The public school complex in Ajo, Arizona, sits just behind the historic plaza in the center of town. The walk is fewer than five minutes if you take a shortcut through a gap in the chain link fence and then cross over the old, weedy railroad tracks. (Previous accounts of Ajo—the town, the plaza, the overall challenges, and the responses underway—can be read here.)
The high school, which opened in 1956, and the elementary school, which opened 35 years later, are new by Ajo standards.
They replaced the old Curley School, which was built in 1919 for Ajo’s then-growing population of copper miners’ children and is now home to the International Sonoran Desert Alliance, the non-profit organization driving Ajo’s development.
Today's Ajo school is a series of low-slung single-story buildings. Each classroom has a doorway to the outside walkways, protected by overhangs should it ever rain here in the desert. Across the road and dominating the landscape, you can see the looming shape of the mine's waste product, the tailings. The classrooms seemed dark to me, perhaps as protection against the heat and sun, which were welcome in February, but probably not as much in September or May.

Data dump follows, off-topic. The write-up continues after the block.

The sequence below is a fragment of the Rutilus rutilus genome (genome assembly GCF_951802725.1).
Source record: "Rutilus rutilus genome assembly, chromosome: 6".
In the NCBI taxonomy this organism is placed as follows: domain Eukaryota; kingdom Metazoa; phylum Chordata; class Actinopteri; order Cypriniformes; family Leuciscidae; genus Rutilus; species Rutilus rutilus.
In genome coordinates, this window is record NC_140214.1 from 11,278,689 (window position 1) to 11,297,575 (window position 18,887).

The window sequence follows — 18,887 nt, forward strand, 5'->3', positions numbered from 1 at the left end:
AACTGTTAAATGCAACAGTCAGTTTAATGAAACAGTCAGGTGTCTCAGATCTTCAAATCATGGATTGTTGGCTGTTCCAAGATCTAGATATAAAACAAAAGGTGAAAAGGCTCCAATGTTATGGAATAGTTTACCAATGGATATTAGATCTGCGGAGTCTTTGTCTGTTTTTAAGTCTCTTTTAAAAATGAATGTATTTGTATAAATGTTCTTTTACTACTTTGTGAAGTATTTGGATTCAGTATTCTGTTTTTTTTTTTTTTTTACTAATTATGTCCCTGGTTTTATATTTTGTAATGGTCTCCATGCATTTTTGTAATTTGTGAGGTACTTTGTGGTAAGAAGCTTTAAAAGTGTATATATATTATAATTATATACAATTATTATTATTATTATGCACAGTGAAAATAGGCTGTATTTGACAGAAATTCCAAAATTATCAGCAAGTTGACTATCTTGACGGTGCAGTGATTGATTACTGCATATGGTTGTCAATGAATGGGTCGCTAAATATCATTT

There are a total of 480 students in Ajo’s pre-K through 12th grade schools, including the 25 seniors who will graduate this May. It's not a highly-privileged school population. Over half the students, 56 percent, are Hispanic. About 15 percent are white. Another 25 percent are Native American. (Over 25 percent of Arizona is Native American reservation land; 20 different tribes are members of Arizona’s Intertribal Council.) About 80 percent of students in Ajo qualify for free or reduced lunch, a proxy for poverty, compared with 55 percent of students in Arizona overall.